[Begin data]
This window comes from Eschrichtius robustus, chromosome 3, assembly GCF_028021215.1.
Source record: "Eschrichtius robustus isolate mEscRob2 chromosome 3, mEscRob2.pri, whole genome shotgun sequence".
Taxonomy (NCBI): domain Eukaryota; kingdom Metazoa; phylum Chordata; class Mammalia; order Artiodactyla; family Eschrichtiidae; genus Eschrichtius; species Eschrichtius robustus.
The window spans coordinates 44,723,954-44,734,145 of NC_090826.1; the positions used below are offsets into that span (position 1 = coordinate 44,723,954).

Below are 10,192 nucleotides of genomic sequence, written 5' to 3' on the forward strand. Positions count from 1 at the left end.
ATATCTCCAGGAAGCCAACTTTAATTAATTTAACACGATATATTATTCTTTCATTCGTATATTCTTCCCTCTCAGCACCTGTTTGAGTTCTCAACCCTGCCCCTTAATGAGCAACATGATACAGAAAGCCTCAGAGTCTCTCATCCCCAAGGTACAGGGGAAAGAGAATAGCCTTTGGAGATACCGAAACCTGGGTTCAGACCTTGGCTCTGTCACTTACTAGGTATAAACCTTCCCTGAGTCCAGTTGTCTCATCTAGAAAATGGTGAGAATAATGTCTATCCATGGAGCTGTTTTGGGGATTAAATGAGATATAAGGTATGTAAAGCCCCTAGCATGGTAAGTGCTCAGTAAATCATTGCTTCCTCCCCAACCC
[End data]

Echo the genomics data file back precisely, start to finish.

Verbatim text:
This window comes from Eschrichtius robustus, chromosome 3, assembly GCF_028021215.1.
Source record: "Eschrichtius robustus isolate mEscRob2 chromosome 3, mEscRob2.pri, whole genome shotgun sequence".
Taxonomy (NCBI): domain Eukaryota; kingdom Metazoa; phylum Chordata; class Mammalia; order Artiodactyla; family Eschrichtiidae; genus Eschrichtius; species Eschrichtius robustus.
The window spans coordinates 44,723,954-44,734,145 of NC_090826.1; the positions used below are offsets into that span (position 1 = coordinate 44,723,954).

Below are 10,192 nucleotides of genomic sequence, written 5' to 3' on the forward strand. Positions count from 1 at the left end.
ATATCTCCAGGAAGCCAACTTTAATTAATTTAACACGATATATTATTCTTTCATTCGTATATTCTTCCCTCTCAGCACCTGTTTGAGTTCTCAACCCTGCCCCTTAATGAGCAACATGATACAGAAAGCCTCAGAGTCTCTCATCCCCAAGGTACAGGGGAAAGAGAATAGCCTTTGGAGATACCGAAACCTGGGTTCAGACCTTGGCTCTGTCACTTACTAGGTATAAACCTTCCCTGAGTCCAGTTGTCTCATCTAGAAAATGGTGAGAATAATGTCTATCCATGGAGCTGTTTTGGGGATTAAATGAGATATAAGGTATGTAAAGCCCCTAGCATGGTAAGTGCTCAGTAAATCATTGCTTCCTCCCCAACCC